“Restoration projects activate a full supply chain linking materials providers, equipment manufacturers, shipbuilders, machinery repair firms, engineering and construction contractors and environmental resource firms,” the report says. “Many of the firms are based in the Gulf Coast region. Having long worked in the marine construction industry building oil and gas industry infrastructure, they can apply the same skills and equipment to coastal restoration, thus finding new markets and a more diverse client base.”

“Coastal habitat restoration typically creates at least 3-4 times as many jobs as road infrastructure or oil and gas projects for every $1 million invested,” said Keith Bowers, president of Biohabitats, Inc., a conservation planning, ecological restoration and regenerative design firm that does restoration work in the Everglades, Big Cypress and Tampa Bay, Fla., Texas and Louisiana, and has offices in Baltimore, Md.; Louisville, Ky.; Raleigh, N.C.; North Charleston, S.C., Denver, Colo.; Cleveland, Ohio; Glen Ridge, N.J.; and Santa Fe, N.M. “This study proves ecological restoration can be a real catalyst for job creation, economic vitality and ecosystem resiliency. Passing the RESTORE Act could help restore the fishing and tourism industries in Florida and the other Gulf Coast states.”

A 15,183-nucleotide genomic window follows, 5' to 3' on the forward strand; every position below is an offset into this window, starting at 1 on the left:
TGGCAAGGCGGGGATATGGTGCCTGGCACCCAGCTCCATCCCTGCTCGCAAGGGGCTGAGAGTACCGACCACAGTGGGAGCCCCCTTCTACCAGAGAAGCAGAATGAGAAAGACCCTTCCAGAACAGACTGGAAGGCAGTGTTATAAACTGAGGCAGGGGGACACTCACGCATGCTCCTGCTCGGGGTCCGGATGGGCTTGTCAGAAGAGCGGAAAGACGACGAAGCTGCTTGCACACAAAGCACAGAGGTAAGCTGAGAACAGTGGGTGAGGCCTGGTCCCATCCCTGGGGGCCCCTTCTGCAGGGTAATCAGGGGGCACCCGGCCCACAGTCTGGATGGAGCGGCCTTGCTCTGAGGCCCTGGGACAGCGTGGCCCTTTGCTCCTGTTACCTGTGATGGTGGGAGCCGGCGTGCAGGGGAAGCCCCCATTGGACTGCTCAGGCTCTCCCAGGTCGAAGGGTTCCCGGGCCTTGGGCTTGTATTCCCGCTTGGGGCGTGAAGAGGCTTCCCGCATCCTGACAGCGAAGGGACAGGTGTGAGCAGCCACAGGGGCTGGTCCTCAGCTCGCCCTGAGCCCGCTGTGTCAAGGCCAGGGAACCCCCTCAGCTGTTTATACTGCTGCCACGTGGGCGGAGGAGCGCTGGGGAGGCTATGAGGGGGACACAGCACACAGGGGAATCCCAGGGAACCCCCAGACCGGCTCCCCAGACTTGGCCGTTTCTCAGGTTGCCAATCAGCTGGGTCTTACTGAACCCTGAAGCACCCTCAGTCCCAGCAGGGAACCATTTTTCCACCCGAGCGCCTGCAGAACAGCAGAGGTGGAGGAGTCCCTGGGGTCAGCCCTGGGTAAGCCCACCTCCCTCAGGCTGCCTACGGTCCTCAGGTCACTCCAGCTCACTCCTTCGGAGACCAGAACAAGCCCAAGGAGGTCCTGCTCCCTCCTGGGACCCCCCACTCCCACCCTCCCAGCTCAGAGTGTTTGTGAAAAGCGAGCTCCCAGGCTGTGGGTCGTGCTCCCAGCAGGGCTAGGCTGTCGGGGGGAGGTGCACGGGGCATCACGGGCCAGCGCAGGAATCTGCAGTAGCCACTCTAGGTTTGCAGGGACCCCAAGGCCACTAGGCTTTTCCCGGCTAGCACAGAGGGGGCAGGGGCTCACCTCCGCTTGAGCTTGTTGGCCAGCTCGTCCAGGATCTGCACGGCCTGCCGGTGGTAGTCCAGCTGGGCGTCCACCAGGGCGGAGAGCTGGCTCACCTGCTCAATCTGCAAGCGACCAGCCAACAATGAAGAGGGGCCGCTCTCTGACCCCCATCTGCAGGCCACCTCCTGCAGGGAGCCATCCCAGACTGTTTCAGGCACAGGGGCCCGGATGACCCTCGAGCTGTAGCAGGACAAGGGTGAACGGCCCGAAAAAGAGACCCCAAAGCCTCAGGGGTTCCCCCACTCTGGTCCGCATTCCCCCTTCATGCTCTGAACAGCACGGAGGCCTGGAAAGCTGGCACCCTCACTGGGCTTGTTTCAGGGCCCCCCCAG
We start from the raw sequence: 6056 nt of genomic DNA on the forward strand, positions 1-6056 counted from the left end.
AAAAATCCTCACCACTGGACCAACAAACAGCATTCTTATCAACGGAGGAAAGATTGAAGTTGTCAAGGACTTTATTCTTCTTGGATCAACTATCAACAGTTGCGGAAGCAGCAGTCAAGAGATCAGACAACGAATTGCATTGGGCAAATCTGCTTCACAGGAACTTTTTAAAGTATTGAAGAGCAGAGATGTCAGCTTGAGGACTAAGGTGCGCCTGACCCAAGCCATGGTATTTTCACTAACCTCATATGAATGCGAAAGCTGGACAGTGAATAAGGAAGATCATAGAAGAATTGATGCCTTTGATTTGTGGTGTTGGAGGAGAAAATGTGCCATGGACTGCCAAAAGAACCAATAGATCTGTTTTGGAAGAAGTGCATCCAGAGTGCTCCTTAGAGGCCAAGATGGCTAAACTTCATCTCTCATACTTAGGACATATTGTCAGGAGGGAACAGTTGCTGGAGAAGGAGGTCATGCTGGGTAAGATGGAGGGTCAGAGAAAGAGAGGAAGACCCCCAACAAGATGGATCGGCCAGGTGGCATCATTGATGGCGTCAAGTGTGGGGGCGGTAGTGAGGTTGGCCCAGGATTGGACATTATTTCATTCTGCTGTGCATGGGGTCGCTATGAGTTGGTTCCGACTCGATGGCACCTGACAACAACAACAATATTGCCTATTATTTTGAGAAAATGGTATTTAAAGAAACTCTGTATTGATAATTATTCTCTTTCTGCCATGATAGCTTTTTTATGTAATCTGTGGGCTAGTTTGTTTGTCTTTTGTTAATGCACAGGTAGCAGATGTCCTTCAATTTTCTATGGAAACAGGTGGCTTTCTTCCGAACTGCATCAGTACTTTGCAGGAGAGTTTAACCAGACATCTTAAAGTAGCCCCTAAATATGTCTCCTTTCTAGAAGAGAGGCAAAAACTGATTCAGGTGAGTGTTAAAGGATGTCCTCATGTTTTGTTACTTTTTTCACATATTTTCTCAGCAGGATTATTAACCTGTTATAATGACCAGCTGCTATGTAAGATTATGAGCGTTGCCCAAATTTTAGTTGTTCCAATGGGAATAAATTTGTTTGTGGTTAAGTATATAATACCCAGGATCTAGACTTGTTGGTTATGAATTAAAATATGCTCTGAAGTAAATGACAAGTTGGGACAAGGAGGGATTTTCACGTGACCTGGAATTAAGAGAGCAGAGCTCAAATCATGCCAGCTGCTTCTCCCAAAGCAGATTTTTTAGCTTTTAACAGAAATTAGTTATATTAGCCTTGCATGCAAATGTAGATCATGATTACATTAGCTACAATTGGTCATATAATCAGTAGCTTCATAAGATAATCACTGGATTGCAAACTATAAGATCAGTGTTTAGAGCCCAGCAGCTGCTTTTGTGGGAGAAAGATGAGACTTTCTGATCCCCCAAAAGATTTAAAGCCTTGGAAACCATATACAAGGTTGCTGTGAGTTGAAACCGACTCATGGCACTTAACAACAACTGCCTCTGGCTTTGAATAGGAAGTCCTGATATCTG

Two-thirds of the firms sampled have offices in the Gulf Coast and qualify as small businesses, according to Small Business Administration guidelines on number of employees. One of the firms is Taylor Engineering, an employee-owned design firm that restored seven miles of critically eroded beaches battered by hurricanes in Walton County and the city of Destin in Okaloosa County, and has full-service offices in Jacksonville and West Palm Beach, and local-service offices in Tampa and Destin, Fla., Savannah, Ga., Baltimore, Md., and Columbia, S.C. The firm has provided a life-cycle commitment to the art and science of delivering sustainable solutions in the water environment since 1983.